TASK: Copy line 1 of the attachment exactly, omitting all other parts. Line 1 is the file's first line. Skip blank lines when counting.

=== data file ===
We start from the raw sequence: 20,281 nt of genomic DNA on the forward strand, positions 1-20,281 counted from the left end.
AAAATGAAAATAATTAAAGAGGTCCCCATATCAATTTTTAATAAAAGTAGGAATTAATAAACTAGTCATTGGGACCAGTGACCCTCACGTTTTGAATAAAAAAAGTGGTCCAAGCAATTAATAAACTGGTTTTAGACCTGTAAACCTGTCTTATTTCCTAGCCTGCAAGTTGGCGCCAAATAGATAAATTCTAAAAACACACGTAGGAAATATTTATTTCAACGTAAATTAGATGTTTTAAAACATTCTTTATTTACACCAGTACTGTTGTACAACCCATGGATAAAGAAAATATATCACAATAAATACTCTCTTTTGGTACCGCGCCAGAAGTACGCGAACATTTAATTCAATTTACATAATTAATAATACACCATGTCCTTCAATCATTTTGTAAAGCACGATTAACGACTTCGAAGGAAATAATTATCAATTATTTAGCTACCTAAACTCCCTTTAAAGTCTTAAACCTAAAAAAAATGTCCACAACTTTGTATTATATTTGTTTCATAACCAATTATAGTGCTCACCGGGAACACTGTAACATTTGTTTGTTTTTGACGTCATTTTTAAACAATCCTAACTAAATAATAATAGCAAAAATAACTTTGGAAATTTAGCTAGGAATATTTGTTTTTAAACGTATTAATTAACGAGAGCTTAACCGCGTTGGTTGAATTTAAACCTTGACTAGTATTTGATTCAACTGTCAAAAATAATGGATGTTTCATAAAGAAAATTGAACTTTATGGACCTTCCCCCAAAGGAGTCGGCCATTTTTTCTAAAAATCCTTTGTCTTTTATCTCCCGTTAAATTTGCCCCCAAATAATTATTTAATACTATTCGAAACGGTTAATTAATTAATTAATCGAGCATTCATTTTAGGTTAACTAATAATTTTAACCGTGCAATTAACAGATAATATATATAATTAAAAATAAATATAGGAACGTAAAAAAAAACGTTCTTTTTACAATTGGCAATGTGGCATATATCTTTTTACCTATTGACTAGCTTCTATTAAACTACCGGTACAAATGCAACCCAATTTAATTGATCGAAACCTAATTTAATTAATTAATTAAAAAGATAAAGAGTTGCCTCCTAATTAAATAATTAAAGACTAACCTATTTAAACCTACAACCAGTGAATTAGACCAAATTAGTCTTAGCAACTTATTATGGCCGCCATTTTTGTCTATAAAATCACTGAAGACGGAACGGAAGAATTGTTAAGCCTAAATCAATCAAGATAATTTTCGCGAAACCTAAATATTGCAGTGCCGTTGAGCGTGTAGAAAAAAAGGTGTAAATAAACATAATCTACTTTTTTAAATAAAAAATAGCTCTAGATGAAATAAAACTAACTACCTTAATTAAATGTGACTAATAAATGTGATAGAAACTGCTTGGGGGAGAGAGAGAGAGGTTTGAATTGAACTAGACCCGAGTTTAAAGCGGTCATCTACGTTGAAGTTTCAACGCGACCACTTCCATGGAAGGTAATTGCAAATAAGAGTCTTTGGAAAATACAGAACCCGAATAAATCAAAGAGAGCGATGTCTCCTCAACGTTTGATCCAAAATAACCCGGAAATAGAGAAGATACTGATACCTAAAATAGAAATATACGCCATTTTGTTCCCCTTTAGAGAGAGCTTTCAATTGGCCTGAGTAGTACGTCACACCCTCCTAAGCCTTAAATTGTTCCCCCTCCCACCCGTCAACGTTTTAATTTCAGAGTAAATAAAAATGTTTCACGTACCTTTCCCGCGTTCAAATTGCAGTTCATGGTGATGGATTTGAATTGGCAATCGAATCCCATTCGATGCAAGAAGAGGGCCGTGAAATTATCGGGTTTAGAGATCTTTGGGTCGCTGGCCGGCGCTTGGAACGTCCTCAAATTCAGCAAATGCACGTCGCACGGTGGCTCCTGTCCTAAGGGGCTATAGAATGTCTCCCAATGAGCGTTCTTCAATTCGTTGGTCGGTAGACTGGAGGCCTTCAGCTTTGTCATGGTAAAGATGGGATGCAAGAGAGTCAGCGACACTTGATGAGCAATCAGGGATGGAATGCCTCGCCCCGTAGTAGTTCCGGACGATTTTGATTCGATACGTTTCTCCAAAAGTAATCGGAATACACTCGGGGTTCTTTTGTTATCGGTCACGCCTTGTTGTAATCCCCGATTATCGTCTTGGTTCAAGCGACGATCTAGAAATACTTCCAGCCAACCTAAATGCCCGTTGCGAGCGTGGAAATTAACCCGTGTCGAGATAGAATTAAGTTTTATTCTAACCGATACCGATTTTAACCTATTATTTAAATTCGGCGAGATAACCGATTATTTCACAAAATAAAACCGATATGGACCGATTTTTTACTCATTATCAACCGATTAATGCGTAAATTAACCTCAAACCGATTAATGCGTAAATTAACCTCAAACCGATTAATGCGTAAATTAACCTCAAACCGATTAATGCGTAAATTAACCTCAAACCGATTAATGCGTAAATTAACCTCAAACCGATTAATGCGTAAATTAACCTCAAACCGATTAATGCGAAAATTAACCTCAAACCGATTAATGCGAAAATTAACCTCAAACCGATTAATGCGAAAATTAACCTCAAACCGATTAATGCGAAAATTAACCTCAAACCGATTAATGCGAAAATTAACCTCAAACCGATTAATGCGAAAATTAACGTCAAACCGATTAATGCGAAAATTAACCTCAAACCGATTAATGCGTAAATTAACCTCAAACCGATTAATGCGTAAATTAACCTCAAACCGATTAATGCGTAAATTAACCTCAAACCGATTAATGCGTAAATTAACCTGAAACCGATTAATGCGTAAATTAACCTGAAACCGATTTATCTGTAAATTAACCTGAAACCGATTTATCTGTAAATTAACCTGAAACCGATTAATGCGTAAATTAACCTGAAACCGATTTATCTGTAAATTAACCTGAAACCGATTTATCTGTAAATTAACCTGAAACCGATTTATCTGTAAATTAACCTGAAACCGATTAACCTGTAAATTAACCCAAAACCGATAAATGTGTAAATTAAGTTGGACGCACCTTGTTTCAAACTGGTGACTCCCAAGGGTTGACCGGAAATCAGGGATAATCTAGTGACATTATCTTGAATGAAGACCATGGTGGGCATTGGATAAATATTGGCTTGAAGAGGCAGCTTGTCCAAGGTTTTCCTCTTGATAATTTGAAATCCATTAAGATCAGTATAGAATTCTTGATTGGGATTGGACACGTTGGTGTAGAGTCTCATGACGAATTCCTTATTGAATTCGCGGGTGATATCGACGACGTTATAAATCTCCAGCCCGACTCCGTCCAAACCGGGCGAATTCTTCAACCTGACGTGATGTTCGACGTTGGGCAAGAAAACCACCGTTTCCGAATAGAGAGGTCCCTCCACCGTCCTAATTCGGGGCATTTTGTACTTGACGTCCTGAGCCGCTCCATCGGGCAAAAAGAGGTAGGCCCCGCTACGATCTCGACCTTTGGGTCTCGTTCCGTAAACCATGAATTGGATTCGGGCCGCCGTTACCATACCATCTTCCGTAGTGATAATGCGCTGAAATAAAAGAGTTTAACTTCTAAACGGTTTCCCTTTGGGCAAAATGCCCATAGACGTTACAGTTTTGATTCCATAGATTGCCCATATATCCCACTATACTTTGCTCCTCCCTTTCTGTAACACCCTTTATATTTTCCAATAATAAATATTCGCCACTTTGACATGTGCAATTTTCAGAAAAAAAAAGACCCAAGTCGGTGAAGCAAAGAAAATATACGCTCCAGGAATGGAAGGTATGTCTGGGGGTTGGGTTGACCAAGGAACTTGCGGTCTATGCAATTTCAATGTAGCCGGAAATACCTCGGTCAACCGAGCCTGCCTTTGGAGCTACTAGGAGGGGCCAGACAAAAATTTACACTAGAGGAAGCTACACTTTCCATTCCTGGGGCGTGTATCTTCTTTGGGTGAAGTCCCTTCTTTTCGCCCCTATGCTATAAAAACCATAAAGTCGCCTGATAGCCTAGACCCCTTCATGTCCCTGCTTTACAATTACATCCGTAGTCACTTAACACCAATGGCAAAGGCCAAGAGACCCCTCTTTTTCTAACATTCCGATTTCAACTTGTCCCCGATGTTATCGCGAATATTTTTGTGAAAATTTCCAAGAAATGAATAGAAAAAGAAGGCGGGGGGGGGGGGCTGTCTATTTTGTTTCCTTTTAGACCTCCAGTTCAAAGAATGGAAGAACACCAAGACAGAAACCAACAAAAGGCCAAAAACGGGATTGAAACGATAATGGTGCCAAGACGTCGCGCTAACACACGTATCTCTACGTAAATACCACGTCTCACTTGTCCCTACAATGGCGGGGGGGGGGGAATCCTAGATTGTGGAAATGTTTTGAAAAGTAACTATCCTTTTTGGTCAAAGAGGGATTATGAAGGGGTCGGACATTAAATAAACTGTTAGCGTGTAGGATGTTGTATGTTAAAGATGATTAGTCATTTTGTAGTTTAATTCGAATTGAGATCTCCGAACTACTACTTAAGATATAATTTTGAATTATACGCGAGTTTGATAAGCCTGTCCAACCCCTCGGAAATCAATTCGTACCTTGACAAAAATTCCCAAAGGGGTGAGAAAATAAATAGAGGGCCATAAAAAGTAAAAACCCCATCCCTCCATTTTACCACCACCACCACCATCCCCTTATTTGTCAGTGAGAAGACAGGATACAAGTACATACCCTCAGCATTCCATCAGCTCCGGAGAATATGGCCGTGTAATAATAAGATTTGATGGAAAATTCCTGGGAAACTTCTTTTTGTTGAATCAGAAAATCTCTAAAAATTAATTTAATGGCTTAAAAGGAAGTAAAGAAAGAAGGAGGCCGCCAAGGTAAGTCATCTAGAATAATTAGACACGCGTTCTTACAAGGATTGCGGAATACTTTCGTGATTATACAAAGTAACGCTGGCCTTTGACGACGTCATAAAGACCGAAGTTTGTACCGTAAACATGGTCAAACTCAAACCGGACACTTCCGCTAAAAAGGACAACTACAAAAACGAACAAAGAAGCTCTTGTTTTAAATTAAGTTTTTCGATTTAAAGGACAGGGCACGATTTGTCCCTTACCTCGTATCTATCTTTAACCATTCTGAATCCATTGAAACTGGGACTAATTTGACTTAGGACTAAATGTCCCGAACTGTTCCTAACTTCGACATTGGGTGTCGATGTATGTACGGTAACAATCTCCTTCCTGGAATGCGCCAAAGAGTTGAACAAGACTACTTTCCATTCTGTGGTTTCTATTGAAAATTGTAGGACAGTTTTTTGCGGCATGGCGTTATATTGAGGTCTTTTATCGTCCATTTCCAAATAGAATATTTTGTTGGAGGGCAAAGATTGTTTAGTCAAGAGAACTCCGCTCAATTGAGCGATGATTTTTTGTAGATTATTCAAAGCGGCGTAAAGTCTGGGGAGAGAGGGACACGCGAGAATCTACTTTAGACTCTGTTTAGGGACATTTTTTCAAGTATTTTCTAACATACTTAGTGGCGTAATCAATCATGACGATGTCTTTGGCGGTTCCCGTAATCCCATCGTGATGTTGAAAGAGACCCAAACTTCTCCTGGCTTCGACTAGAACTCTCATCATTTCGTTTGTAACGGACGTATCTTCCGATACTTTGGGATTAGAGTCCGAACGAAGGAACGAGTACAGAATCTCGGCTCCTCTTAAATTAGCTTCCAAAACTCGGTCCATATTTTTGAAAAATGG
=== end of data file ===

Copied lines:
We start from the raw sequence: 20,281 nt of genomic DNA on the forward strand, positions 1-20,281 counted from the left end.